Oil falls 1 percent on swelling US supply, concerns on US-China trade talks

CNBC

  • Both U.S. and Brent crude futures slipped around 1 percent.
  • Both oil benchmarks had risen around 5 percent the previous day, as financial markets around the world surged on the hopes that Washington and Beijing may soon be able to end their ongoing trade dispute.

Oil refinery and storage Australia

Jason Reed | Reuters

Oil prices fell by about 1 percent on Thursday on swelling U.S. supply and amid a cautious reaction to trade talks between the United States and China, the world’s two largest oil consumers, that finished without concrete details to ending their dispute.

U.S. West Texas Intermediate (WTI) crude oil futures were at $51.80 per barrel at 0432 GMT, down 56 cents, or 1.1 percent, from their last settlement.

International Brent crude futures were down 0.9 percent, or 57 cents, at $60.87 per barrel.

Both oil benchmarks rose by around 5 percent the previous day as financial markets around the world surged on the hopes that Washington and Beijing may soon be able to end their trade dispute, soothing fears of an all-out trade war between the two biggest economies and its possible impact on global growth.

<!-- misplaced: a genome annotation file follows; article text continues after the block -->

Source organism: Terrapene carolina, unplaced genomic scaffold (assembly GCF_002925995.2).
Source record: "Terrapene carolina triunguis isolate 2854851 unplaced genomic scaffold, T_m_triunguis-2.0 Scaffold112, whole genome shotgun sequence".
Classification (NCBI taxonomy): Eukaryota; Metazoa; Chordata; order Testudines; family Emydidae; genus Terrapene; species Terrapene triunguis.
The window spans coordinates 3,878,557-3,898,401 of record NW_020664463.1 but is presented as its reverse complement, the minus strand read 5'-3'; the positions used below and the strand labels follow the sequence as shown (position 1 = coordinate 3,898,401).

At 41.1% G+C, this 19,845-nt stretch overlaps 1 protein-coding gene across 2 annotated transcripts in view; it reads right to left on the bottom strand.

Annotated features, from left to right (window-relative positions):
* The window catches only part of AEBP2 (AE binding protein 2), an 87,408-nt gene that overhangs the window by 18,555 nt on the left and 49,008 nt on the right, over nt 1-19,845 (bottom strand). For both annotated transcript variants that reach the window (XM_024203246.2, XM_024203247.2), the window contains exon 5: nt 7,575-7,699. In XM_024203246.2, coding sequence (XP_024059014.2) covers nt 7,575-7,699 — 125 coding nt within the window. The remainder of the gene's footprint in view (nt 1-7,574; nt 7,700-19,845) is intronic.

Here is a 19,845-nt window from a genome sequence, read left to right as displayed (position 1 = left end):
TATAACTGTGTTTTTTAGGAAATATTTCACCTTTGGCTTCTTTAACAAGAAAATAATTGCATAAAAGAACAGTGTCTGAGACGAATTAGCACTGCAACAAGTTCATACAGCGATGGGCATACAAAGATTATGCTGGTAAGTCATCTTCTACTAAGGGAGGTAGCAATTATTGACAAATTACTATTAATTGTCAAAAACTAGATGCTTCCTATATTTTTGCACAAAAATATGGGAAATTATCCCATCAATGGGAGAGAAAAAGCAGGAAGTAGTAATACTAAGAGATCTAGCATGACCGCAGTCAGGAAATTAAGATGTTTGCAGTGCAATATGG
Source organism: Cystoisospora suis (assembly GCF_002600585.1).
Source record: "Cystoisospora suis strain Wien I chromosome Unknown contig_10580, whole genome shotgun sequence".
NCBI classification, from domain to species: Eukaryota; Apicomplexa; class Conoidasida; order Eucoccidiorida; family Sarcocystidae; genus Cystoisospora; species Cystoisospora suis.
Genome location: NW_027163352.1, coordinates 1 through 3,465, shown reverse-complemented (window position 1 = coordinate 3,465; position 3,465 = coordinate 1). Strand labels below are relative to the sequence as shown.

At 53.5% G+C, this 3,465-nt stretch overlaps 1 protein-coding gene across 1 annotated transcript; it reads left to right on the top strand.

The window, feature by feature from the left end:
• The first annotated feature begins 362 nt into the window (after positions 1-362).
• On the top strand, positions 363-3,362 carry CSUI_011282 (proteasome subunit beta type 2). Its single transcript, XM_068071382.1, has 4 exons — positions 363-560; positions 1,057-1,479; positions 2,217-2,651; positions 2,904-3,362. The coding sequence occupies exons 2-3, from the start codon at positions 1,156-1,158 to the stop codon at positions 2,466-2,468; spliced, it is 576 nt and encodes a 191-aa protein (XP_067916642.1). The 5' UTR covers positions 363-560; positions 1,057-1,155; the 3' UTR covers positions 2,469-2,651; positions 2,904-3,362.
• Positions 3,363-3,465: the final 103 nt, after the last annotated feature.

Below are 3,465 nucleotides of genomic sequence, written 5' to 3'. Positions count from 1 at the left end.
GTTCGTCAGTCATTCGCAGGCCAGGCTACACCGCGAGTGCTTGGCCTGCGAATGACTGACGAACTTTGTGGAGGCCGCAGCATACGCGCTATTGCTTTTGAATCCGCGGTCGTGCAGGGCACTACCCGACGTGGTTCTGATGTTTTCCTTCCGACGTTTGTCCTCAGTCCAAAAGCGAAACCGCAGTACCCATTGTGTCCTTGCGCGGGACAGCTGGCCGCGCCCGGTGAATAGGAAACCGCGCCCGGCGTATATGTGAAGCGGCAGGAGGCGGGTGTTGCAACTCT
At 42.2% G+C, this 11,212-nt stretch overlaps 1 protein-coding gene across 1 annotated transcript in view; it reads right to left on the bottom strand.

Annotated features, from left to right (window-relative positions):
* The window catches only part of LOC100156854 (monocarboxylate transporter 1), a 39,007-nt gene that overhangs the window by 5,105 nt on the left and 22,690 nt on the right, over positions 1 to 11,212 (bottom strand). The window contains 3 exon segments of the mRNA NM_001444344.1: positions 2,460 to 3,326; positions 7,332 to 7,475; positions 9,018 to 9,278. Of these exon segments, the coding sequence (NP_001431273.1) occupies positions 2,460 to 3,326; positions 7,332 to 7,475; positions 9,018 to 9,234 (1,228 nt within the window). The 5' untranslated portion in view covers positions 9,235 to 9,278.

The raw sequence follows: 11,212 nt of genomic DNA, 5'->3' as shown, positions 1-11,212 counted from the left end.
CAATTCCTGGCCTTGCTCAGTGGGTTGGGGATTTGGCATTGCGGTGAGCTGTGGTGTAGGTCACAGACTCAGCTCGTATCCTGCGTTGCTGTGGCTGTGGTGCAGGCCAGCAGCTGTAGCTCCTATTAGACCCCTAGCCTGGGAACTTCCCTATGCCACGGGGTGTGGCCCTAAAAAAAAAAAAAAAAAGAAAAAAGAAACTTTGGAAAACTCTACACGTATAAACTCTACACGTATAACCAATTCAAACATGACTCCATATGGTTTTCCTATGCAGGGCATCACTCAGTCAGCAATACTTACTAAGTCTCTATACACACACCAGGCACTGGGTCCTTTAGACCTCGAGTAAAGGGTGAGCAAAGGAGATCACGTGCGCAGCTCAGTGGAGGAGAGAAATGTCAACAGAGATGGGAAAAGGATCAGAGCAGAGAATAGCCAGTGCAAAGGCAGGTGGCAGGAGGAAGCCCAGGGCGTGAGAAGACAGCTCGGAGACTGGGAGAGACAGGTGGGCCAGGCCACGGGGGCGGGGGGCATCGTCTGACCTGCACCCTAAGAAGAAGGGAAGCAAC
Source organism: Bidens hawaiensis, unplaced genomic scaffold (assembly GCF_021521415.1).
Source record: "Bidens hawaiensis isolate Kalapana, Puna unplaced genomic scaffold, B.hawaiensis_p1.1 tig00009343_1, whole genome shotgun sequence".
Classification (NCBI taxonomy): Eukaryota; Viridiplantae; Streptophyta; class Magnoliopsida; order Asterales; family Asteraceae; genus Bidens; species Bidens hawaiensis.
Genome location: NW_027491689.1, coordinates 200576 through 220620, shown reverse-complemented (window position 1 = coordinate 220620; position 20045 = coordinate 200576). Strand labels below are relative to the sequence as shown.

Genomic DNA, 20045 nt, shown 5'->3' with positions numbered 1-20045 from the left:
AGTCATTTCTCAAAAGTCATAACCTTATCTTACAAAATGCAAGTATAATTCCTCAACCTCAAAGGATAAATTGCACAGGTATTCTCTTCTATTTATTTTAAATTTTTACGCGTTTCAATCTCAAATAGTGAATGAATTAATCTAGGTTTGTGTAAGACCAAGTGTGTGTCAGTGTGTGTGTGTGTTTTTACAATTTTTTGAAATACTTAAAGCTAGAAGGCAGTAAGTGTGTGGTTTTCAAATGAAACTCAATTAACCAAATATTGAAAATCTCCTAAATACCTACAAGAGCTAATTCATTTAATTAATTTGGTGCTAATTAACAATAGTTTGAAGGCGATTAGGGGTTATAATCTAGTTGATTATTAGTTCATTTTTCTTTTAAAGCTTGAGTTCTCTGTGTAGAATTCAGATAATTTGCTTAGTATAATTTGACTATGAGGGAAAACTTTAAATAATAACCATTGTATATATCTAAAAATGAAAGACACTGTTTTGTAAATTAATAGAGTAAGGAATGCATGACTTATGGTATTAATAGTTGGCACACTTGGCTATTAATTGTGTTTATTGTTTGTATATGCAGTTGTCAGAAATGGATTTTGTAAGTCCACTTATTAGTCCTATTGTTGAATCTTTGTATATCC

By Thursday, however, the positive feelings ebbed because of a lack of a details on the talks despite a warm statement form China on the outcome, and financial markets took a breather from the rally.

Vandana Hari of consultancy Vanda Insights in Singapore said in a note that oil prices dropped “as optimism fuelled by the U.S.-China trade talks earlier in the week appeared to have run its course and official statements after the conclusion of three days of negotiations, while indicating modest progress, lacked details.”

Meanwhile, U.S. bank Morgan Stanley cut its 2019 oil price forecasts by more than 10 percent on Wednesday, pointing to “weakening economic growth expectations” and rising oil supply from especially from the United States as reasons for their lower price forecast.

Morgan Stanley now expects Brent to average $61 a barrel this year, down from a previous estimate of $69 a barrel, and U.S. crude to average $54 per barrel, against a prior forecast of $60.

The main source of new supply is the United States, where crude oil production remained at a record 11.7 million barrels per day (bpd) in the week ending Jan. 4, the Energy Information Administration (EIA) said on Wednesday.

That has resulted in swelling fuel inventories.

Gasoline stocks rose 8.1 million barrels, to 248.1 million barrels, marking the largest weekly rise since December 2016, the EIA said. Distillate stocks swelled by 10.6 million barrels, to 140.04 million barrels.

Although crude stocks dipped by 1.7 million barrels, to 439.74 million barrels, they remained above their five-year seasonal average of 435 million barrels.

The surge in U.S. crude production runs counter to efforts led by the Organization of the Petroleum Exporting Countries (OPEC) to cut supply aimed at reining an emerging glut.

“Balancing the market would require OPEC discipline to continue well into 2020,” Morgan Stanley said.

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